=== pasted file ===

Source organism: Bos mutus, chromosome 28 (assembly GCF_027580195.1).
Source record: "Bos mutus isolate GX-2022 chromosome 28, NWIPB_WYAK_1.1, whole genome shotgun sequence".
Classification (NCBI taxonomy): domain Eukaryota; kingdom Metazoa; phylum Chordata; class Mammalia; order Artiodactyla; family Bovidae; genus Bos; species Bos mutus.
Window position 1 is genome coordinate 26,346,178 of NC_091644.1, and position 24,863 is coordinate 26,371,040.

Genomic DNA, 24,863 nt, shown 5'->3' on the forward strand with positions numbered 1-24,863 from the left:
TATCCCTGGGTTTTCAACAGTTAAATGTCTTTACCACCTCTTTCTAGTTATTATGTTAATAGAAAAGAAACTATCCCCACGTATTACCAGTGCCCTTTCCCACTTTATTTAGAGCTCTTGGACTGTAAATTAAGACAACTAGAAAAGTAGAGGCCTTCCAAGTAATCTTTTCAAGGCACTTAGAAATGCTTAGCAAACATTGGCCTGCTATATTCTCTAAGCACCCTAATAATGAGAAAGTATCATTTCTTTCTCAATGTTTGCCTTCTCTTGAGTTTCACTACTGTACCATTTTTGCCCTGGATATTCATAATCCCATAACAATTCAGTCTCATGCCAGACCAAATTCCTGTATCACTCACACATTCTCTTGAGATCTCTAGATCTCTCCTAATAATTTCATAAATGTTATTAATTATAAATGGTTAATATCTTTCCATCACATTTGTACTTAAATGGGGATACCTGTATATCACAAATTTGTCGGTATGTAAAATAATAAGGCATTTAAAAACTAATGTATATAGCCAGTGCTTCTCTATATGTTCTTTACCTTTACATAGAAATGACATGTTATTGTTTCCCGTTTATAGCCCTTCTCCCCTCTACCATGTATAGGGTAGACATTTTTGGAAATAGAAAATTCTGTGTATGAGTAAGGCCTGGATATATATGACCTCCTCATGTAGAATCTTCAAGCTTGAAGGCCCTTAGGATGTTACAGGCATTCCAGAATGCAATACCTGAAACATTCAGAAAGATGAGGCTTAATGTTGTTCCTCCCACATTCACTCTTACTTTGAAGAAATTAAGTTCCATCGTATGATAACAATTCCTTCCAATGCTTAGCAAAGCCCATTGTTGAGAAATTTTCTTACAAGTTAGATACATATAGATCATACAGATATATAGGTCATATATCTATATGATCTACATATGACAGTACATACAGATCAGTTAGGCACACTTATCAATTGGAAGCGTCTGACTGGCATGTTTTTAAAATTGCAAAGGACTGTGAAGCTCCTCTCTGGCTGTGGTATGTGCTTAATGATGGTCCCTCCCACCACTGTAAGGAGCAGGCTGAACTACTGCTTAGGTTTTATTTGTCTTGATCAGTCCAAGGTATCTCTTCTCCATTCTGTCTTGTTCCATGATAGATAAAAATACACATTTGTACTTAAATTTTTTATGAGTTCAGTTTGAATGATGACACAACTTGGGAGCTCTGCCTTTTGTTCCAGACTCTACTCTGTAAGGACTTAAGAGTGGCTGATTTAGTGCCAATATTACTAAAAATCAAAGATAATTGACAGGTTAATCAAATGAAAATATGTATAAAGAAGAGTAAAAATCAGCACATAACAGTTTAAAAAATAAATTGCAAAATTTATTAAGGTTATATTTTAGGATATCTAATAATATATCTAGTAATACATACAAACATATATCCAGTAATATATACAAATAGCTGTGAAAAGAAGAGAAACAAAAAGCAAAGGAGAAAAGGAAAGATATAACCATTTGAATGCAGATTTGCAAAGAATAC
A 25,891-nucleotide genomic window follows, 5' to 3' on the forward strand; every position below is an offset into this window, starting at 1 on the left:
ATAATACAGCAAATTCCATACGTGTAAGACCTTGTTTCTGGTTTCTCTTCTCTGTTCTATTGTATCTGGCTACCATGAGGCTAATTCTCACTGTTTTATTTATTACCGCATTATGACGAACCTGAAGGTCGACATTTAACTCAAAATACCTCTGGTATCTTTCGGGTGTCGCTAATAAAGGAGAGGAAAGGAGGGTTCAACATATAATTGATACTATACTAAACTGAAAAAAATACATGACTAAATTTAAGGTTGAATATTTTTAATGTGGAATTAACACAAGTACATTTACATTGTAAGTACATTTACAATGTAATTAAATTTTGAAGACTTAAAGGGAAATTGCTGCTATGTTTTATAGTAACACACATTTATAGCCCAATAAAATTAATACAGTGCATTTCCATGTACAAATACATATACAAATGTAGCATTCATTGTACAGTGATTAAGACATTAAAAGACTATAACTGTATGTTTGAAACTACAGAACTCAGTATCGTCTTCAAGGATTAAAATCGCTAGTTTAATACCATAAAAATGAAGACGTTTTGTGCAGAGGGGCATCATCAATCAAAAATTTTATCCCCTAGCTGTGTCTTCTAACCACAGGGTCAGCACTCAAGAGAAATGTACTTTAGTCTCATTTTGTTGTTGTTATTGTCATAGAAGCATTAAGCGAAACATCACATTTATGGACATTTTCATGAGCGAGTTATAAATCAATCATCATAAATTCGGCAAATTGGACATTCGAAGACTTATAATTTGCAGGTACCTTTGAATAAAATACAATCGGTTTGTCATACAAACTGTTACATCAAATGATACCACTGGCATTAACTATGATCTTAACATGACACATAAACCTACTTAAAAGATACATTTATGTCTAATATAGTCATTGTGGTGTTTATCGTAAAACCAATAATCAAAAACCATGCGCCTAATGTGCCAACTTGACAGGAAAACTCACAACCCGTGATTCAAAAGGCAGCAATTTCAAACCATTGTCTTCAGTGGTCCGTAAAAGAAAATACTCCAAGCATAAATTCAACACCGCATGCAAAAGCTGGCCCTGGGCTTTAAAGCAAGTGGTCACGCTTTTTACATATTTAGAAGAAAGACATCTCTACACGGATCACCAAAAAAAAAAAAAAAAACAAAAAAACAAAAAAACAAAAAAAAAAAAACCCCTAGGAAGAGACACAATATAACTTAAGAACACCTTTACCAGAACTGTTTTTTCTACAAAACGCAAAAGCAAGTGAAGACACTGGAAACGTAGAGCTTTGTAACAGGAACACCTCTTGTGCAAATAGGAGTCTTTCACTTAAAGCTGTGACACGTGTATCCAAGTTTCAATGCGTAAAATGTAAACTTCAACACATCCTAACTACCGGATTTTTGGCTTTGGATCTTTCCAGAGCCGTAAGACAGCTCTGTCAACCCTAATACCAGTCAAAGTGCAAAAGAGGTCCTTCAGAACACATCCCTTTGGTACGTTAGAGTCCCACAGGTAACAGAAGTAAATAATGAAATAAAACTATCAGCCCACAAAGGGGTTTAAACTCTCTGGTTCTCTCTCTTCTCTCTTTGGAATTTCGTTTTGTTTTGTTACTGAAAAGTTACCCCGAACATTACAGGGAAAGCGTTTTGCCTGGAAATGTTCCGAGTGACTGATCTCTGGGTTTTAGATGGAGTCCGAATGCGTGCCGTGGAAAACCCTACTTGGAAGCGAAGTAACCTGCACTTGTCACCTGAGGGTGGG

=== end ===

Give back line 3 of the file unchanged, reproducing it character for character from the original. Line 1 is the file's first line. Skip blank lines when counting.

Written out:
Classification (NCBI taxonomy): domain Eukaryota; kingdom Metazoa; phylum Chordata; class Mammalia; order Artiodactyla; family Bovidae; genus Bos; species Bos mutus.